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Garcia walks out of Pro-Am after argument

Golf, said Mark Twain, is a good walk spoiled. However, it was a hot-headed Spaniard spoiling for a fight who ruined Sergio Garcia's round yesterday and led him to storm off the course during a pro-am tournament.

Luis Somoza, one of Garcia's amateur partners, exploded in rage and threatened to hit the 20-year-old for giving him the wrong yardage at the ninth hole.

The astonishing incident happened at Montecastillo, near Jerez in southern Spain, on the eve of the Volvo Masters championship.

"He came up short of the green, then accused me of giving him the wrong yardage," said Garcia.

"He started saying rude words to me, that I hadn't looked after my amateur partners. Then he came towards me with his hand raised saying that he was going to hit me.

"I didn't know what to say. The rude words and what he did really got to me. It had been a normal pro-am until then and I said to myself: 'What have I done to deserve this?'

"There is only one man who can hit me and that is my dad. That kind of action made me think this is not working. I am a professional and can't do this stuff.

"He was a 13-handicapper - good number, eh? - who could hit the ball decently, but who was having a bad day. I realised that the best thing to do was leave. It could have got worse on the back nine and there could have been a fight.

"That is no good for anyone, the pro-am, the European Tour, or the game of golf. I was not the bad guy. I didn't threaten anyone. I don't regret anything.

"I didn't have the chance to say anything. I always take good care of amateurs who play with me. I read the breaks in their putts. This was just a normal pro-am until this happened."

Somoza, the owner of one of Spain's largest haulage companies and old enough to be Garcia's grandfather, never mind father, was unrepentant.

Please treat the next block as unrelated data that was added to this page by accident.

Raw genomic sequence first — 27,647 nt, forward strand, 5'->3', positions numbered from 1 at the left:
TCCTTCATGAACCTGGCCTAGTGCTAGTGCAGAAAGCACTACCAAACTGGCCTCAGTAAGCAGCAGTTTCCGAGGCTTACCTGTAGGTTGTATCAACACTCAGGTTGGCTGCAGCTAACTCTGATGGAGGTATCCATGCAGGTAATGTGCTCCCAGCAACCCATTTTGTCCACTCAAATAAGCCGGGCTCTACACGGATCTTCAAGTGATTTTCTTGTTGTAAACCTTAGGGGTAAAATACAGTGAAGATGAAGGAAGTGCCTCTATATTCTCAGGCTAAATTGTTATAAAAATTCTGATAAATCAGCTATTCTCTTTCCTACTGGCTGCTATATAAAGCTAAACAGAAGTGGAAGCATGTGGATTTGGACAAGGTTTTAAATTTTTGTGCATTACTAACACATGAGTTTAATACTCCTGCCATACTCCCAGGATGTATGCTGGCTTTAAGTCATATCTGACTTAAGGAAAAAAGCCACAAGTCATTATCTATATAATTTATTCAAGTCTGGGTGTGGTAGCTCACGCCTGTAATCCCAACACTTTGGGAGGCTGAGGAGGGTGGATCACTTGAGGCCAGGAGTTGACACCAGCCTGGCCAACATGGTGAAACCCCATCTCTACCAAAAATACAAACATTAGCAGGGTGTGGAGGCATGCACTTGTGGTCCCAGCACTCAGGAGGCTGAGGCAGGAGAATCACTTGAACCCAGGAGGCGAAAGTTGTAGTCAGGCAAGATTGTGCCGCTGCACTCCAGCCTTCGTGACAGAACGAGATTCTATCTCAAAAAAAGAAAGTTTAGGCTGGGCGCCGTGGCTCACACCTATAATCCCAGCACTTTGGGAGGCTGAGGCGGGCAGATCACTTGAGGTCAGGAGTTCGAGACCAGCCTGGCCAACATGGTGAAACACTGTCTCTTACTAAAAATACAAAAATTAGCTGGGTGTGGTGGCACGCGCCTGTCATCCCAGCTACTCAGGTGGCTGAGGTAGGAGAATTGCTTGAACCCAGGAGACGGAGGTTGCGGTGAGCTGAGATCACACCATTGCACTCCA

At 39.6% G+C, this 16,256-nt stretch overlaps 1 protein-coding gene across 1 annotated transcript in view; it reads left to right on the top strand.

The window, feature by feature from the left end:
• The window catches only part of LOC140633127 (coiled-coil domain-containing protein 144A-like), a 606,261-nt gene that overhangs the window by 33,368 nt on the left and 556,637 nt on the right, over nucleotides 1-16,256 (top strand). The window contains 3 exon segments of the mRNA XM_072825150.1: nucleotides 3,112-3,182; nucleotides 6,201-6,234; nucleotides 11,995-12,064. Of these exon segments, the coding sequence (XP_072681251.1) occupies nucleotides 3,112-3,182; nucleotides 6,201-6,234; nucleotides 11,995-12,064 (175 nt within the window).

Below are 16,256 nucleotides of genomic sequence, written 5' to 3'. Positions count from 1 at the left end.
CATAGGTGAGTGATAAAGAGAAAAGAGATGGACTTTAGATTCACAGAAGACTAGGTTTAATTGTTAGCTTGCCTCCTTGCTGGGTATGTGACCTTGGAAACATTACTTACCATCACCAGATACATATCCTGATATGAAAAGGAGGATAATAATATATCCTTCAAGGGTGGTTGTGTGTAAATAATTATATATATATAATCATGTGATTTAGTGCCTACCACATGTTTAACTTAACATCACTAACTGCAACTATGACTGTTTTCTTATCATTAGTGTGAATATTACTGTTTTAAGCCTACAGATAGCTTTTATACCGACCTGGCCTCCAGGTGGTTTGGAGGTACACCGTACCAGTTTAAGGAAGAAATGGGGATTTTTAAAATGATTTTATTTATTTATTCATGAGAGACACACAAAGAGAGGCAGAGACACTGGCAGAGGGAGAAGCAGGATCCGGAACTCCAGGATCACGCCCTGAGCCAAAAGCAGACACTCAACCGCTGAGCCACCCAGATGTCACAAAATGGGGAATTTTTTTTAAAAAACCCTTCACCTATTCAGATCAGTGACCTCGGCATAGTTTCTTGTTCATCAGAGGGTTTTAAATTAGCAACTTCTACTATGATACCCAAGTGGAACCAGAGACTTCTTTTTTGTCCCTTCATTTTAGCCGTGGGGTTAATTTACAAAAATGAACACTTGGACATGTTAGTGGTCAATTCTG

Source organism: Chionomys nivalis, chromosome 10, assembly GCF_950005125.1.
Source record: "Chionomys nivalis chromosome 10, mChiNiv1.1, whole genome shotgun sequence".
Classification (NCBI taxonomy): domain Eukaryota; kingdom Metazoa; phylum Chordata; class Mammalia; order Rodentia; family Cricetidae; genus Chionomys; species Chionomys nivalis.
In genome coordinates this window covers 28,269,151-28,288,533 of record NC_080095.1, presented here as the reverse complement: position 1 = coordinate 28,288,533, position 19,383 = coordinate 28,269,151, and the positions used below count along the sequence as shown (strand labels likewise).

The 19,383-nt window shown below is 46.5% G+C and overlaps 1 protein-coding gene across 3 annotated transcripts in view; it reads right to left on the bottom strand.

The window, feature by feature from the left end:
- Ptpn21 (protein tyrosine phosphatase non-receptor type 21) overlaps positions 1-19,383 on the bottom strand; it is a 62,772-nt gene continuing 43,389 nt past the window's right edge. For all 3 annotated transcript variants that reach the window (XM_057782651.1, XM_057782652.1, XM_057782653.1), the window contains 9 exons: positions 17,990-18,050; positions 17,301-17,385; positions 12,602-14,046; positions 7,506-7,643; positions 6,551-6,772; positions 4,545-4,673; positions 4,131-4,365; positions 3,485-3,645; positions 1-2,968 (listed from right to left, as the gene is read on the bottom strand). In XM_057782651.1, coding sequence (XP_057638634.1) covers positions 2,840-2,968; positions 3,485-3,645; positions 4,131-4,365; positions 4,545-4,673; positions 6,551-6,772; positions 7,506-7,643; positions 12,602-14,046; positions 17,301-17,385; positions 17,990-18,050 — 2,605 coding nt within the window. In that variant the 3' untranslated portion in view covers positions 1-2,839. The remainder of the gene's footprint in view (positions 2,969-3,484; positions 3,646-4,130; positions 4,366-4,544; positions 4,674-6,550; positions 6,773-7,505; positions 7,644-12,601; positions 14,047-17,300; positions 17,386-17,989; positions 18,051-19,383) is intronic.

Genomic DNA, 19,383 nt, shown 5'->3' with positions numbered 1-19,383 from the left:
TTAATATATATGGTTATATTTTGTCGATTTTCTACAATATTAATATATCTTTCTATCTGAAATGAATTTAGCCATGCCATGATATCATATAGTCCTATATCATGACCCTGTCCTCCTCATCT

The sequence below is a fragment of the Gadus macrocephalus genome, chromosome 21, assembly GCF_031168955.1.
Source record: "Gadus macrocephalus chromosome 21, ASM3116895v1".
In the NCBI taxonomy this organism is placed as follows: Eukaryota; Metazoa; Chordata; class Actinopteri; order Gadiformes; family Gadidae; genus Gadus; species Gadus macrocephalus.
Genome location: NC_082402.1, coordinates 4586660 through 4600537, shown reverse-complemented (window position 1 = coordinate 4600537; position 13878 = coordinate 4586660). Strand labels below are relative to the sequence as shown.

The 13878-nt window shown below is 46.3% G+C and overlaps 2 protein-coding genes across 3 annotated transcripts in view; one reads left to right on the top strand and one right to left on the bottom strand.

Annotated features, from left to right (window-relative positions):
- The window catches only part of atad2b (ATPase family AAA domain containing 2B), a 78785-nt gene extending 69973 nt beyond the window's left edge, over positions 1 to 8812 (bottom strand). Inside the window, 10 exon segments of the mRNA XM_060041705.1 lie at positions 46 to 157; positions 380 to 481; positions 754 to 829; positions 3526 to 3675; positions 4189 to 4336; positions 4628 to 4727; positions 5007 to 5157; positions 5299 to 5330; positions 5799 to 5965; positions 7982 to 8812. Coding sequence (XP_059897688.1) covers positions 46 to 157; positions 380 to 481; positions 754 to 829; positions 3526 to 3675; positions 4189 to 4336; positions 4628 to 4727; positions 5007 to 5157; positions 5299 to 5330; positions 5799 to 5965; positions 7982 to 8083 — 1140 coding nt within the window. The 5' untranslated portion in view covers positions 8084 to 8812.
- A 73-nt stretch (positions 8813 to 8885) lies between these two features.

He blamed Garcia for telling him not to ask for yardages if he was not happy with the numbers being given. "He should not have said: 'Don't ask me, then.' We didn't start off correctly. I have played in many pro-ams and know what they are about. I played with Sam Torrance and he was fantastic. He couldn't do enough for me."

The other two players in the group, Francesco Aguilera, a member of the Andalucian tourist board, and Salvador Moll, owner of the Sherry Park Hotel in Jerez, confirmed that Somoza had threatened Garcia.

Moll said: "It was nobody's fault and both their faults."

David Garland, director of European Tour operations, said no action would be taken against Garcia for walking off the course and insisted that he had acted properly.

"You can't carry on if someone's threatening to hit you. I think Sergio did the right thing in this instance. To me, he nipped it in the bud.

"If we had forced him to carry on, who knows what might have happened. He felt it had gone too far and we have confirmed what happened from people who were present.

"Another professional was sent out so as not to spoil the amateurs' day."

Jose Maria Olazabal, the double US Masters' champion, said: "I have often felt like walking off in a pro-am but I've never done it. He does things his own way. He might be right, he could be wrong to certain eyes. It is a learning process.

"He will have things to learn over the next few years and hopefully he will learn from his mistakes. We all make them. Hopefully, he will mature."

Garcia said later: "I wouldn't mind an apology from him but if he doesn't, I won't lose any sleep. I wasn't upset much. I just went for lunch, watched a movie, and tried to forget it. I'm here to win a tournament."

His father, Victor, missed his son's nine-hole pro-am. He is flying to Florida this week to try for his Senior PGA Tour card.

"I told him not to hang around for the pro-am. It would be boring," said Garcia, rolling his eyes.

 

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